Reynolds-Jonkhoff Funeral Home receives national award

TRAVERSE CITY – The Perry Hannah House, once a single-family dwelling owned by the pioneer founder of Traverse City, has served as a funeral home since 1937.

Continuing its tradition of excellence in funeral service at this Traverse City landmark, Reynolds-Jonkhoff Funeral Home Inc. of Traverse City received the 2004 Pursuit of Excellence Emeritus award from the National Funeral Directors Association (NFDA) at its convention in Nashville Oct. 18.

This is the sixth and most prodigious award Dan and Peg Jonkhoff has received since 1999. The award honors funeral homes for their outstanding community service, technical ability, public relations and professional integrity.

NFDA, one of the leading funeral service associations in the United States, serves more than 21,000 individual members and 12,000 funeral homes.

From its headquarters in Brookfield, Wis., and its advocacy office in Washington, D.C., NFDA provides, education, products, programs and services to help members enhance the quality of service to the families seeking their expertise and resources.

“Pursuit of Excellence funeral homes provide innovative and compassionate care to the families they serve,” said Christine Pepper, NFDA chief executive officer. “Through their commitment to their communities and the highest professional standards, these funeral homes are raising the bar for all funeral service providers in the country.”

NFDA’s Pursuit of Excellence was created in 1981 as a distinguished program that establishes a high standard of excellence and ethics in the funeral business. Receiving the Pursuit of Excellence Emeritus award from NFDA, honors the Reynolds-Jonkhoff Funeral Home with a high-profile national recognition.

The Pursuit of Excellence program has six levels of recognition: achievement, continuing achievement, eagle, golden eagle, emeritus and crystal eagle.

Achieving recognition in the program is a rigorous and detailed process. A funeral home must meet strict quality service criteria in nine categories, which include: education, compassionate service, technical skills, community and professional service, library or media resources, professional development, in-house staff training and community relations.

Today, the Reynolds-Jonkhoff Funeral Home is Traverse City’s only locally and family-owned funeral home. The Jonkhoff family has been in the business for five generations.

Gerrit Jonkhoff, the first generation of the Jonkhoff funeral home dynasty, was born in the Netherlands and came to the United States in 1872 at the age of 32. Gerrit’s profession at the time was a furniture craftsman, so he settled in Grand Rapids, known for its fine furniture industry.

Gerrit became interested in “undertaking” through the making of coffins for funeral directors. He opened his own undertaking parlor when he was 65. His son, Ralph, took over Gerrit’s “undertaking house” after he suffered a severe stroke. The dynasty continued with Ralph’s son, Harold.

Harold’s two sons also entered the business, one remained in the Grand Rapids business and the other, Jack, purchased the Reynolds Hanson Funeral Home on Sixth Street in Traverse City in 1977, renaming it the Reynolds-Jonkhoff Funeral Home six years later.

After 40 years of service in the funeral home, Jack sold the business to Dan, the fifth generation of the Jonkhoff dynasty, and Peg Jonkhoff in 1992.

Dan Jonkhoff feels being an independent, family owner of a funeral home allows for more flexibility and personal care, because they work, live and participate as part of the community. They know the customs and needs of the people they serve. “We provide caring guidance that provides meaningful memories and do it your way,” he said.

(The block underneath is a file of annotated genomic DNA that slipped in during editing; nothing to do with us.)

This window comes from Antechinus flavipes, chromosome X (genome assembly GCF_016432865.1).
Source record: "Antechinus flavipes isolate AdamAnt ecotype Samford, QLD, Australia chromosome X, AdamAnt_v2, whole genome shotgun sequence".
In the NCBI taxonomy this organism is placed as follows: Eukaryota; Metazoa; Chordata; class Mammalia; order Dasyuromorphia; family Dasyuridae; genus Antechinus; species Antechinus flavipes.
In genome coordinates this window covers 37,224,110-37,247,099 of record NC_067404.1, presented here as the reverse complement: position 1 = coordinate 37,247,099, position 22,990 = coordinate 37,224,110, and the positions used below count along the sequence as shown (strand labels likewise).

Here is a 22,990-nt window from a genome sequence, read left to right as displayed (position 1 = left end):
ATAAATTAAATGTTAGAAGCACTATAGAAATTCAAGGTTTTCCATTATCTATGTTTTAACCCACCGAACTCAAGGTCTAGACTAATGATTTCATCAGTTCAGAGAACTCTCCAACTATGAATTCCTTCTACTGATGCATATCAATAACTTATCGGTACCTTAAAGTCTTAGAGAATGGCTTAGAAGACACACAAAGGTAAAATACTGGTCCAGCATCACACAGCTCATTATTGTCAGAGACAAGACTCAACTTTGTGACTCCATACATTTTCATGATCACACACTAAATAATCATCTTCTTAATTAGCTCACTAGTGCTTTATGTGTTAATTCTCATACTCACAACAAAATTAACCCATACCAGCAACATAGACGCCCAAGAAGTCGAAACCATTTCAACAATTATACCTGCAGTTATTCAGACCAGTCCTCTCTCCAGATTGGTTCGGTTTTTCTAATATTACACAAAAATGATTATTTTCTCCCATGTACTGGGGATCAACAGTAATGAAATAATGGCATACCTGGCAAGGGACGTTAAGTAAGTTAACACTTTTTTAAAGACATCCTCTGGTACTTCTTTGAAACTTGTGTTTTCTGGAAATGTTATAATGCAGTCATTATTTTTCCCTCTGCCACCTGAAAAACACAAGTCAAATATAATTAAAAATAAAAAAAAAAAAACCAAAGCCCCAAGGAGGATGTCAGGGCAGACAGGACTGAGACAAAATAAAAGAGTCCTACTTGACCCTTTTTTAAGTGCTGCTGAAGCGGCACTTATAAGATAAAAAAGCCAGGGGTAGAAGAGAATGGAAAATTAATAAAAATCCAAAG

As part of their mission statement, Dan, Peg and their staff of professionals pledge to preserve the historic Perry Hannah House to the best of their ability, yet operate a state-of-the-art funeral home.

Perry Hannah, one of Traverse City’s most prominent philanthropic benefactors, began construction on his magnificent Victorian dwelling in September of 1891.

Hannah’s home was designed in the Queen Anne style by W.G. Robinson of Grand Rapids. With four full floors, 34 rooms, not counting six bathrooms, a fireplace in almost every room, a different wood trim featured in many rooms, a skylight that runs through the building from the entrance hall and three porches.

The private residence eventually became a natural place for the Reynolds-Jonkhoff Funeral Home.

Entering through solid oak doors graced with hand cut beveled glass from Tiffany’s, one is transported back into another era.

The beauty of the golden oak, double spindled stairway with a small Romeo and Juliet balcony lends credence to the mood of being in someone’s private residence, not a business.

In this out-of-the-ordinary atmosphere, the Jonkhoffs, in accordance with their Pursuit of Excellence Emeritus award, provide special services and programs for not only their clientele families, but the entire community.

As a way of giving back to the people they’ve served for the past 21 years, the funeral home offers a program that provides bereaved adults and children practical coping strategies to get through the holiday season.

The Jonkhoffs and their staff are actively engaged in community affairs from school programs to hospice, medical groups, government and service organizations and community projects.

Peg Jonkhoff was honored as the 2003 Historian of the Year by the Grand Traverse Pioneer and Historical Society for her vision and fund-raising leadership, to benefit the Grand Traverse Heritage Center and preservation efforts at the Perry Hannah House.

The Reynolds-Jonkhoff Funeral Home staff includes five funeral directors, including Dan Jonkhoff, three certified pre-planning consultants, five office staff, managed by Peg Jonkhoff, and two funeral assistants. BN